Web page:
The historical plaque on the reconstructed Palace of the Bishops of Krakow in central Warsaw gives no hint that it's stolen property, but to Joanna Beller, heir to the massive building, that's exactly what it is.
Ever since the 1989 collapse of communism here, Beller, 65, has been battling the Polish state for the return of this prime real estate, now housing a branch office of Poland's social security agency.
"It's 10 years that I've been fighting, digging in my nails to get it back," Beller said. "I simply will not allow them to take it away from me. No way."
Beller is one of tens of thousands of Poles and former Polish citizens, or their heirs, who claim to be rightful owners of property confiscated by the Nazis during the Holocaust or by the post-World War II Communist government of Poland.
The other democratic states of the former East Bloc, such as the Czech Republic and Hungary, have done much more than Poland to return real estate to pre-Communist owners.
Now, under pressure from angry property claimants within Poland and lawsuits filed abroad by Polish citizens or former citizens, the government is moving toward approval of a re-privatization law that would resolve claims valued at about $30 billion.
"I think it would have to help me in some way," Beller said of the proposed law. She said, however, that she believes that even without new legislation she ought to be able to regain control of the property, because official documents still list her as the legal owner. The building, bought by her ancestors in the early 19th century, was destroyed in World War II and rebuilt in the immediate postwar years.
Elzbieta Mlynarska, head of the legal department for the social security office housed in the building that Beller claims, said the agency is awaiting a court verdict in the case.
Within Poland, demands for the return of property confiscated by the Nazis and Communists are spearheaded by the Polish Union of Property Owners, which together with affiliated groups claims to represent 250,000 people.
"I'm not interested in whether the state can afford it," said Miroslaw Szypowski, president of the owners union. "The state is supposed to give back what was stolen. What does it mean, being 'able' to afford it? It is like asking if a thief can afford to give back what he has stolen."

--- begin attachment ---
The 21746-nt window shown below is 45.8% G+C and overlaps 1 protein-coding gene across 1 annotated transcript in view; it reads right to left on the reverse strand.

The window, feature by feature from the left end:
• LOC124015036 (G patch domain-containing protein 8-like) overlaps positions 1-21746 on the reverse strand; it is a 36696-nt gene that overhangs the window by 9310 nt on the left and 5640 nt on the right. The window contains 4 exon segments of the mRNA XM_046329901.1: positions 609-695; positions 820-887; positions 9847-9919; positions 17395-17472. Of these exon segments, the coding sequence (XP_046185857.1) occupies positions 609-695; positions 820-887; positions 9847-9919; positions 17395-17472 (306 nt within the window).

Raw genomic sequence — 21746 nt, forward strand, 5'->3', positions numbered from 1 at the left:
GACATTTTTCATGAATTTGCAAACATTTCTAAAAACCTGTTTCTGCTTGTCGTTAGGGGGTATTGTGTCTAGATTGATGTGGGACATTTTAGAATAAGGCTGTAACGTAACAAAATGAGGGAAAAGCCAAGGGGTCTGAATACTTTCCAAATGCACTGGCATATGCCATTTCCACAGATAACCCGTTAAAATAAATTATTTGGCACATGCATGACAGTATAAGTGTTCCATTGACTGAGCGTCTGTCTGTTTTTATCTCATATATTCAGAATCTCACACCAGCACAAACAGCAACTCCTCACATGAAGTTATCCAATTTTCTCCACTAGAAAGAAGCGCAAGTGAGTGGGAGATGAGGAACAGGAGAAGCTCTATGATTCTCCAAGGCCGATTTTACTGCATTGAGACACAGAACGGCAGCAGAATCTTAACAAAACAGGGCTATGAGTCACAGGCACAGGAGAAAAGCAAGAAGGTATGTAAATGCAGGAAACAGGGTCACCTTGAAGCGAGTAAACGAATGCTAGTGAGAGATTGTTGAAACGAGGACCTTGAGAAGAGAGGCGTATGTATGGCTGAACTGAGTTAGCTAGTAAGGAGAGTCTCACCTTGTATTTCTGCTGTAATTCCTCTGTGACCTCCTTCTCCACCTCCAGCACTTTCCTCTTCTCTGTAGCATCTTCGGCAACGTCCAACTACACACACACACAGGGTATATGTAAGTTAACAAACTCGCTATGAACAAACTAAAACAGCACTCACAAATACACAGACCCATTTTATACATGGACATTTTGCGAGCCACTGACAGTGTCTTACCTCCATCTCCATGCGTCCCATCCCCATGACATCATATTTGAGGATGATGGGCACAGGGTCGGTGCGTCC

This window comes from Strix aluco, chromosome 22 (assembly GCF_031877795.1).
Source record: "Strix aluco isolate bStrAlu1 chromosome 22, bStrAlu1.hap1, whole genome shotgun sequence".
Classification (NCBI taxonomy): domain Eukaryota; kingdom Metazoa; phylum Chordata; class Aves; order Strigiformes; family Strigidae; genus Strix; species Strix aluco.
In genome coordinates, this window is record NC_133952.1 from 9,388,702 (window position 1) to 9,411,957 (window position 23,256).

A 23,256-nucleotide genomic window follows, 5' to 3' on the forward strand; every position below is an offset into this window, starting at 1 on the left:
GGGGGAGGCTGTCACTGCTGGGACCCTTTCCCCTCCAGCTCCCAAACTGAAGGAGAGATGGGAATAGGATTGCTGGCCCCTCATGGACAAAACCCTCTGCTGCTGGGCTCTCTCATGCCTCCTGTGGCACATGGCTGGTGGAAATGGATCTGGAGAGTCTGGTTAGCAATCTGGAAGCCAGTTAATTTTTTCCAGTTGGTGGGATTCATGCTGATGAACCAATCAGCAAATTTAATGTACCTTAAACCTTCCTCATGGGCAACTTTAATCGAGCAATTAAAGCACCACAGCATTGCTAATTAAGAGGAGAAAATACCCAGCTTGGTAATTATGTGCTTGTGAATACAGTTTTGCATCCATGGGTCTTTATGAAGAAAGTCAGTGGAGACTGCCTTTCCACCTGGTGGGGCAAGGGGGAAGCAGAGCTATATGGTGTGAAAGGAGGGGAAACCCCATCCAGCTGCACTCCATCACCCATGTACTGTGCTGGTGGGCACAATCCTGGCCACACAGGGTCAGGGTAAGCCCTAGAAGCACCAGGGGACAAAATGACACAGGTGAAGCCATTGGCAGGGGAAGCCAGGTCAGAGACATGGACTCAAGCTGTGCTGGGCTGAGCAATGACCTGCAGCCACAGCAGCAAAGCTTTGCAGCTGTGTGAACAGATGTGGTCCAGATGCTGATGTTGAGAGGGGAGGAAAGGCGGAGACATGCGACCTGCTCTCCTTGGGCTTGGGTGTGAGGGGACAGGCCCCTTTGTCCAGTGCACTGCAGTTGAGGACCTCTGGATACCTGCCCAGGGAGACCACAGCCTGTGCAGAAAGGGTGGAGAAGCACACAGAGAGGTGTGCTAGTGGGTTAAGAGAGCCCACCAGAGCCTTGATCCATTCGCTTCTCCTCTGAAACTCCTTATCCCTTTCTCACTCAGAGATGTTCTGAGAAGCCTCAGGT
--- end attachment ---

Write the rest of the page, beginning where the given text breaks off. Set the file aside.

Land and buildings that became state property under the Nazis and Communists were passed on to national and local governments after the democratic changes of 1989, Szypowski noted. "Now they are saying, 'This belongs to us,' " he complained. "They say, 'We know it was stolen, but we did not steal it.' "
Szypowski argues that returning property to its rightful owners, far from being a burden for the country, will on the contrary help boost economic growth. "Today, a lot of investors--honest investors--do not want to invest in Poland because the issue of property is not resolved," he said.
The Treasury Ministry says passage of the re-privatization law is essential in practical as well as moral terms. Failure to pass the proposed law--which provides for return of real estate or granting of vouchers to acquire other property--could mean that the state would eventually pay much more in cash compensation to the winners of lawsuits, the ministry said in a recent statement.
The ministry also noted that settlement of old property claims is a key condition for membership in the European Union, which Poland hopes for in a few years.
The Polish government is highly sensitive to lawsuits filed overseas, including a high-profile class-action suit filed in federal district court in Brooklyn last month. The lawsuit was filed on behalf of 11 Jewish survivors of the Holocaust or their heirs, who believe they represent tens of thousands of people whose property was taken illegally.
Polish Prime Minister Jerzy Buzek, commenting on the Brooklyn lawsuit, said that the re-privatization law now being drafted would help resolve the grievances of many people whose property was confiscated.
Many here believe that claims of Jewish and non-Jewish property owners must be settled in the same way.
"We have never divided property owners by their nationality or religion," Szypowski said, commenting on the Brooklyn lawsuit. "Before the war, about 30% of properties in cities belonged to Poles of Jewish nationality. It was all, however, lost by Polish citizens. The fact that they now have a different citizenship has no meaning whatsoever. Our organization fully supports their claims."
Andrzej Zozula, executive director of the Union of Jewish Congregations in Poland, said that he does not see "any possibility of Jews getting back their property without resolving the issue of everybody in Poland getting back their property."
Ela Kasprzycka of The Times' Warsaw Bureau contributed to this report.